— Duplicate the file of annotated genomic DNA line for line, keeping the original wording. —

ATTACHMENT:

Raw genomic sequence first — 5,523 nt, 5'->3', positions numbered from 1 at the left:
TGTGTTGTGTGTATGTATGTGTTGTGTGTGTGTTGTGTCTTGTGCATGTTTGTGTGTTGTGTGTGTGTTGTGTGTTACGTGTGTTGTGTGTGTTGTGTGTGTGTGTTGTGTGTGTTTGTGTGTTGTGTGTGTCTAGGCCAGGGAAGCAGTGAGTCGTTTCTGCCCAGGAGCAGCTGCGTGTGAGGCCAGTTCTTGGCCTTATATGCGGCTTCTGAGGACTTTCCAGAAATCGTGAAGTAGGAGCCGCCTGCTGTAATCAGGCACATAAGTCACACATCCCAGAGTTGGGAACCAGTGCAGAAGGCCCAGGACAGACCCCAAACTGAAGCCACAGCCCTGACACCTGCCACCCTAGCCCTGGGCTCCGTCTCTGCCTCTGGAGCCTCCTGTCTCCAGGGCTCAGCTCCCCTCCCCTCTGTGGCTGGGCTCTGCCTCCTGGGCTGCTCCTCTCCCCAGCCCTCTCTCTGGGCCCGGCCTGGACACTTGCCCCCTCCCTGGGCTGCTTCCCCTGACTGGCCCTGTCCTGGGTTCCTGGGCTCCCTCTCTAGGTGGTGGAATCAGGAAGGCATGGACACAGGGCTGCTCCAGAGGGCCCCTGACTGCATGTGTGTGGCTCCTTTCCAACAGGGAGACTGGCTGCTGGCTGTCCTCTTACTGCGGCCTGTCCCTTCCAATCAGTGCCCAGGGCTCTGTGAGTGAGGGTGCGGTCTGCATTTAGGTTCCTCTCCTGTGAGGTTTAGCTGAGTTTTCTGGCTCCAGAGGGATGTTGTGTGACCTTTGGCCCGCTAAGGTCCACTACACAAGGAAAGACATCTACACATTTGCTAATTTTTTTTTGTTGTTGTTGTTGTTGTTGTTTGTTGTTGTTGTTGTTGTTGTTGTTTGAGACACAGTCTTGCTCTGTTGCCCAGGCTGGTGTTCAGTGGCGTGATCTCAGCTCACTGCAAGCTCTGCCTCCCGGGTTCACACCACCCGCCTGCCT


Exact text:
Raw genomic sequence first — 5,523 nt, 5'->3', positions numbered from 1 at the left:
TGTGTTGTGTGTATGTATGTGTTGTGTGTGTGTTGTGTCTTGTGCATGTTTGTGTGTTGTGTGTGTGTTGTGTGTTACGTGTGTTGTGTGTGTTGTGTGTGTGTGTTGTGTGTGTTTGTGTGTTGTGTGTGTCTAGGCCAGGGAAGCAGTGAGTCGTTTCTGCCCAGGAGCAGCTGCGTGTGAGGCCAGTTCTTGGCCTTATATGCGGCTTCTGAGGACTTTCCAGAAATCGTGAAGTAGGAGCCGCCTGCTGTAATCAGGCACATAAGTCACACATCCCAGAGTTGGGAACCAGTGCAGAAGGCCCAGGACAGACCCCAAACTGAAGCCACAGCCCTGACACCTGCCACCCTAGCCCTGGGCTCCGTCTCTGCCTCTGGAGCCTCCTGTCTCCAGGGCTCAGCTCCCCTCCCCTCTGTGGCTGGGCTCTGCCTCCTGGGCTGCTCCTCTCCCCAGCCCTCTCTCTGGGCCCGGCCTGGACACTTGCCCCCTCCCTGGGCTGCTTCCCCTGACTGGCCCTGTCCTGGGTTCCTGGGCTCCCTCTCTAGGTGGTGGAATCAGGAAGGCATGGACACAGGGCTGCTCCAGAGGGCCCCTGACTGCATGTGTGTGGCTCCTTTCCAACAGGGAGACTGGCTGCTGGCTGTCCTCTTACTGCGGCCTGTCCCTTCCAATCAGTGCCCAGGGCTCTGTGAGTGAGGGTGCGGTCTGCATTTAGGTTCCTCTCCTGTGAGGTTTAGCTGAGTTTTCTGGCTCCAGAGGGATGTTGTGTGACCTTTGGCCCGCTAAGGTCCACTACACAAGGAAAGACATCTACACATTTGCTAATTTTTTTTTGTTGTTGTTGTTGTTGTTGTTTGTTGTTGTTGTTGTTGTTGTTGTTTGAGACACAGTCTTGCTCTGTTGCCCAGGCTGGTGTTCAGTGGCGTGATCTCAGCTCACTGCAAGCTCTGCCTCCCGGGTTCACACCACCCGCCTGCCT